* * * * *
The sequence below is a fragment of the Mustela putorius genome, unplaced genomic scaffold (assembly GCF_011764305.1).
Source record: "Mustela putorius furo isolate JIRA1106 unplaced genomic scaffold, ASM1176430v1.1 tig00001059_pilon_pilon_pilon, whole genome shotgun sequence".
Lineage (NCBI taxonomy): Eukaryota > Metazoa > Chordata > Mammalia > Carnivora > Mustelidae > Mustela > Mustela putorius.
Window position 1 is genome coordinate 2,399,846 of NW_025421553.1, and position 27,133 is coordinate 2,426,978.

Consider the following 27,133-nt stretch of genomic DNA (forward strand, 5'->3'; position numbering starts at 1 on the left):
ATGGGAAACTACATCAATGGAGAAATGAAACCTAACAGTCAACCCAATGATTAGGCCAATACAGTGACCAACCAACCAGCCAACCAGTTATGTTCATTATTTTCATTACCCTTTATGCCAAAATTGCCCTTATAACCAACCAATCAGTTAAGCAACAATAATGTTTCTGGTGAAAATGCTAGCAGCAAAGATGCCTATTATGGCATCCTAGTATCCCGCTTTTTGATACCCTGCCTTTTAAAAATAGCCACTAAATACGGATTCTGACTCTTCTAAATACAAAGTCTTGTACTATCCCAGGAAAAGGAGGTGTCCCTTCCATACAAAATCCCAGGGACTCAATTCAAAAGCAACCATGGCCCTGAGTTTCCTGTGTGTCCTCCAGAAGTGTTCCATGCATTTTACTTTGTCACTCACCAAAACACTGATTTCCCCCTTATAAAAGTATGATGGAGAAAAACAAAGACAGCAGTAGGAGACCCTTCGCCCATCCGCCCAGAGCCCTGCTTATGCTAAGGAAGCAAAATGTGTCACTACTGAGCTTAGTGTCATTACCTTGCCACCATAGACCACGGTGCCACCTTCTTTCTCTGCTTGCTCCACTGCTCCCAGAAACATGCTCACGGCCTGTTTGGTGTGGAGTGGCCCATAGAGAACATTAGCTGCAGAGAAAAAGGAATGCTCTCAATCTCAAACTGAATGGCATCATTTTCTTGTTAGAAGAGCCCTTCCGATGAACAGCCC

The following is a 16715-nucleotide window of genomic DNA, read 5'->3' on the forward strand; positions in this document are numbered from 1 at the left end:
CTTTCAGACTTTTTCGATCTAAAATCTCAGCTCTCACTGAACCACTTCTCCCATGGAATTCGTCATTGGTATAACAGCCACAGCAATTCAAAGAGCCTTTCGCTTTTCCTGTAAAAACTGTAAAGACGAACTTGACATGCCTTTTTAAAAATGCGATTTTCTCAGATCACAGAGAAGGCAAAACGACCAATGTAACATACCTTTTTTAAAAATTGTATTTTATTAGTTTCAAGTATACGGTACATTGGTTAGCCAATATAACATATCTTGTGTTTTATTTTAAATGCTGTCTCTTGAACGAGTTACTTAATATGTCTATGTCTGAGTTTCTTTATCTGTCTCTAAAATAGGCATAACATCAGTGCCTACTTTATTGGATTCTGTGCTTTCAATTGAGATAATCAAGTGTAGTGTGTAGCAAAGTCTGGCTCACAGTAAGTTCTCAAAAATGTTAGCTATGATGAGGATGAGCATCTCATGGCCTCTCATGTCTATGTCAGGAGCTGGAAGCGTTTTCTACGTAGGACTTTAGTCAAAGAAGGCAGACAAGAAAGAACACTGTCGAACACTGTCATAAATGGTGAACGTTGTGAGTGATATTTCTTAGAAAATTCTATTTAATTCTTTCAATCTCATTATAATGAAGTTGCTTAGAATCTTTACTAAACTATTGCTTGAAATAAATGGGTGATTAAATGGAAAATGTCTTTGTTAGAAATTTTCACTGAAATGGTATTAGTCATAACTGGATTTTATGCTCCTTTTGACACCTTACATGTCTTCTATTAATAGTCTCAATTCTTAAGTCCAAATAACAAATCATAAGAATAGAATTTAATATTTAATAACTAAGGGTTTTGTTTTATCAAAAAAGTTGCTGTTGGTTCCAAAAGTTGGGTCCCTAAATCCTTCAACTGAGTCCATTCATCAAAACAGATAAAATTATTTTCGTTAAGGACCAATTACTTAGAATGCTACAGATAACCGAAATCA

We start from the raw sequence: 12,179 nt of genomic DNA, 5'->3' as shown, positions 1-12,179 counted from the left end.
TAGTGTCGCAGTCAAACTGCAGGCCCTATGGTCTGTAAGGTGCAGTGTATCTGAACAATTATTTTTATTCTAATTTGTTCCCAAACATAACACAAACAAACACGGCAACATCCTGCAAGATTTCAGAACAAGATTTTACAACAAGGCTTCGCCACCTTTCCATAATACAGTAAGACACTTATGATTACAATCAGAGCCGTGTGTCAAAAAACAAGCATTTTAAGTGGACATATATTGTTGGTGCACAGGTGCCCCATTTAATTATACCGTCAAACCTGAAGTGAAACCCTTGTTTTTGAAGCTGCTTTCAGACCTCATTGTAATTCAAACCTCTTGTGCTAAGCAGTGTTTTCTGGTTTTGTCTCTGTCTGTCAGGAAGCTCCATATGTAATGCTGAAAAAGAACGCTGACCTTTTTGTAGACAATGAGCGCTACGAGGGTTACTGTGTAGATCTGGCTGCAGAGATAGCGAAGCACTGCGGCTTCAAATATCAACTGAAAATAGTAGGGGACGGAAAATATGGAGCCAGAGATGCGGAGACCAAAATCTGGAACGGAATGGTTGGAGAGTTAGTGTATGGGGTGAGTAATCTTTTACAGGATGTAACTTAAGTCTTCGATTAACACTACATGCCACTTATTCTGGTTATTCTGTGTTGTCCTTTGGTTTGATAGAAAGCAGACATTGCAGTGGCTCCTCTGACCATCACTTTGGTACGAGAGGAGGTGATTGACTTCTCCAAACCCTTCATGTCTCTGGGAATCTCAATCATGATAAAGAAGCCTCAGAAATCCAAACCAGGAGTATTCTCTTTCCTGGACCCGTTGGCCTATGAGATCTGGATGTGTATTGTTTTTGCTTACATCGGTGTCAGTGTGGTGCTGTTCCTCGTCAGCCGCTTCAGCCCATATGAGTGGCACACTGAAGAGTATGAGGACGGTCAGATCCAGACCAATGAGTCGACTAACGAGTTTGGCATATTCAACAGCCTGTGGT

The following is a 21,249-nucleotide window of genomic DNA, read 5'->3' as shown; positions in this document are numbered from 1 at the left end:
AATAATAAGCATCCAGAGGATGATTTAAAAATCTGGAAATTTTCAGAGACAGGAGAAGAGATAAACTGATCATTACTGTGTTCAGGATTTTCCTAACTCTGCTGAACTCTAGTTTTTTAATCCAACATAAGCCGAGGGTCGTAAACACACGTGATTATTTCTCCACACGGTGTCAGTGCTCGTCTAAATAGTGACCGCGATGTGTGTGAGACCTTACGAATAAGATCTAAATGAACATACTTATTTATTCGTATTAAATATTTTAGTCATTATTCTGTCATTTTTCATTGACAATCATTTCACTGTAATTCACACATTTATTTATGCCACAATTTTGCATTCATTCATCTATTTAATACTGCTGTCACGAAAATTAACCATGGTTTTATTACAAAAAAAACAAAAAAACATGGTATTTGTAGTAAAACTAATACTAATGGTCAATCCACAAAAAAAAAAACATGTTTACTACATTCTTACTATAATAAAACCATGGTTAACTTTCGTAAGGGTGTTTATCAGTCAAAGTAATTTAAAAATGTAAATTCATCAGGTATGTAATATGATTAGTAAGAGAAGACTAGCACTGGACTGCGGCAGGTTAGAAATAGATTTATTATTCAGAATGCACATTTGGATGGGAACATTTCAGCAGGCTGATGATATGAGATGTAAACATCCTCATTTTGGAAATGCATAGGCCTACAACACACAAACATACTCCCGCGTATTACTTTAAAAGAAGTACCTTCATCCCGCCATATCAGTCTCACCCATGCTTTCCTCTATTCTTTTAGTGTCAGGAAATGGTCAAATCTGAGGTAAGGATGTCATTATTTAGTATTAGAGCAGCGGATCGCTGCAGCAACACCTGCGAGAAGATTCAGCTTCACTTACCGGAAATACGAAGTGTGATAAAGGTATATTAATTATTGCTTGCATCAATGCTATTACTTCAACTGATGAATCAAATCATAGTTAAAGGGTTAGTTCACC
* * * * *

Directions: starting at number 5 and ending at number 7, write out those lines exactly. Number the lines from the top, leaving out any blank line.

Consider the following 27,133-nt stretch of genomic DNA (forward strand, 5'->3'; position numbering starts at 1 on the left):
ATGGGAAACTACATCAATGGAGAAATGAAACCTAACAGTCAACCCAATGATTAGGCCAATACAGTGACCAACCAACCAGCCAACCAGTTATGTTCATTATTTTCATTACCCTTTATGCCAAAATTGCCCTTATAACCAACCAATCAGTTAAGCAACAATAATGTTTCTGGTGAAAATGCTAGCAGCAAAGATGCCTATTATGGCATCCTAGTATCCCGCTTTTTGATACCCTGCCTTTTAAAAATAGCCACTAAATACGGATTCTGACTCTTCTAAATACAAAGTCTTGTACTATCCCAGGAAAAGGAGGTGTCCCTTCCATACAAAATCCCAGGGACTCAATTCAAAAGCAACCATGGCCCTGAGTTTCCTGTGTGTCCTCCAGAAGTGTTCCATGCATTTTACTTTGTCACTCACCAAAACACTGATTTCCCCCTTATAAAAGTATGATGGAGAAAAACAAAGACAGCAGTAGGAGACCCTTCGCCCATCCGCCCAGAGCCCTGCTTATGCTAAGGAAGCAAAATGTGTCACTACTGAGCTTAGTGTCATTACCTTGCCACCATAGACCACGGTGCCACCTTCTTTCTCTGCTTGCTCCACTGCTCCCAGAAACATGCTCACGGCCTGTTTGGTGTGGAGTGGCCCATAGAGAACATTAGCTGCAGAGAAAAAGGAATGCTCTCAATCTCAAACTGAATGGCATCATTTTCTTGTTAGAAGAGCCCTTCCGATGAACAGCCC

The following is a 16715-nucleotide window of genomic DNA, read 5'->3' on the forward strand; positions in this document are numbered from 1 at the left end: